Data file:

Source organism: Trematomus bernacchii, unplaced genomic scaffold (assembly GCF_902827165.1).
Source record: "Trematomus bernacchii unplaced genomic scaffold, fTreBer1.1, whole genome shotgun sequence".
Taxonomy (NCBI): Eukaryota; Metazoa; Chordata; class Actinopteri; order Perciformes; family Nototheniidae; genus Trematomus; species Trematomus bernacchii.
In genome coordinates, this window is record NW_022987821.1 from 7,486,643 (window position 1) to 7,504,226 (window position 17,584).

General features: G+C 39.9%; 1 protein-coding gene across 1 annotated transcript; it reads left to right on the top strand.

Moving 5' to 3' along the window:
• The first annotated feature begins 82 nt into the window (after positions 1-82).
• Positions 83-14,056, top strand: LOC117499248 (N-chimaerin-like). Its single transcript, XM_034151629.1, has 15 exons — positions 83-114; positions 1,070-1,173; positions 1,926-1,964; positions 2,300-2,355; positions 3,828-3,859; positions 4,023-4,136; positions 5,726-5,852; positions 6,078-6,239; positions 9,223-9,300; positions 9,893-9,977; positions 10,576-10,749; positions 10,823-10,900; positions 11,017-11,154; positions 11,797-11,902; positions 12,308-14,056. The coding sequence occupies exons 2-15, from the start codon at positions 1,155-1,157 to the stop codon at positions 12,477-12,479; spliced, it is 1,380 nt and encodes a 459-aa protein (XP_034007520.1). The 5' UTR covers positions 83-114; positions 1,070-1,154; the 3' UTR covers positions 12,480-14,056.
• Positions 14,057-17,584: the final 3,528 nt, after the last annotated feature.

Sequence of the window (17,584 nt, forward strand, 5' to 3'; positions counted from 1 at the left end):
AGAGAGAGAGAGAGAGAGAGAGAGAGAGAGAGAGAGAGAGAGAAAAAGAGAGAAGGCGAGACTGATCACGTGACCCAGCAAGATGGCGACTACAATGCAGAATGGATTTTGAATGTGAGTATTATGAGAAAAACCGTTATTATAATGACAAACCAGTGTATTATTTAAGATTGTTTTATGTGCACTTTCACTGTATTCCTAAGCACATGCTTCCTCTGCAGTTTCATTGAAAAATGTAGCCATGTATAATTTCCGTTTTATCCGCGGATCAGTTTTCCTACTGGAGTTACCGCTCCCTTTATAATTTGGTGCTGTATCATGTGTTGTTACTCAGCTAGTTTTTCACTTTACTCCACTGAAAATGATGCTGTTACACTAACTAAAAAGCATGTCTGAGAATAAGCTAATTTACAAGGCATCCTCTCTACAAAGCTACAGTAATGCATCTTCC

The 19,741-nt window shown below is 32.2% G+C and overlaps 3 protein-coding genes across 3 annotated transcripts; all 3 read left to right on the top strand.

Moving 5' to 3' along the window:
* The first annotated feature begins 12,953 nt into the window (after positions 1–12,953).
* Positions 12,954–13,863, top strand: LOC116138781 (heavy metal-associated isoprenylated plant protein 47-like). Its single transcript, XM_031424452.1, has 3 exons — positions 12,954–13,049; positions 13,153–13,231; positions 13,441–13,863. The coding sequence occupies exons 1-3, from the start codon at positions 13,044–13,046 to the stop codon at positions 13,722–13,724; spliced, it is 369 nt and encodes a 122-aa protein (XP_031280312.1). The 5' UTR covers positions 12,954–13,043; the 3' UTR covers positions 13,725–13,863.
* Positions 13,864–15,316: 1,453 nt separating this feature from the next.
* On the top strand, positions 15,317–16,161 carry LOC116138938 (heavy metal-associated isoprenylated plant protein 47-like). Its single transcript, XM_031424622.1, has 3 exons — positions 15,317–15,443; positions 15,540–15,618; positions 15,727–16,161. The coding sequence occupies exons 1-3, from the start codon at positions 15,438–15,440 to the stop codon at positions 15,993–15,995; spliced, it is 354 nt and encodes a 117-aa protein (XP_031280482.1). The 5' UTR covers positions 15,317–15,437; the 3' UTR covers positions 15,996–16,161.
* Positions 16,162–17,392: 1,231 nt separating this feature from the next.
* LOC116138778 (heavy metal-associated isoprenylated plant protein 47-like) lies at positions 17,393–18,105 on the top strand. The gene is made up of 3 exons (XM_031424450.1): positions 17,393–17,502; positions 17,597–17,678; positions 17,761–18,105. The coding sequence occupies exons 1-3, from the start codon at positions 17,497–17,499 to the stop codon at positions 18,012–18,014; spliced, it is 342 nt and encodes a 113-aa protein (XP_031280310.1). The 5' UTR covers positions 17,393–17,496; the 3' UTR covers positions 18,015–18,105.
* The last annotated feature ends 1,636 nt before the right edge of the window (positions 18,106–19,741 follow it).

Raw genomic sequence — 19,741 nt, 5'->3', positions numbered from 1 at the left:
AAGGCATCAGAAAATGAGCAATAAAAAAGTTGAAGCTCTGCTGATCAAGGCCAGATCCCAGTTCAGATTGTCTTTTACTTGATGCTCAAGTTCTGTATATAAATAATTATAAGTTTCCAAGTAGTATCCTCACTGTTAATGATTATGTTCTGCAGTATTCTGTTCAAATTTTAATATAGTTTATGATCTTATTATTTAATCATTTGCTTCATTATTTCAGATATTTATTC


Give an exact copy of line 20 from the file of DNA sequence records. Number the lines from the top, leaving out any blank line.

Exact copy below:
* The last annotated feature ends 1,636 nt before the right edge of the window (positions 18,106–19,741 follow it).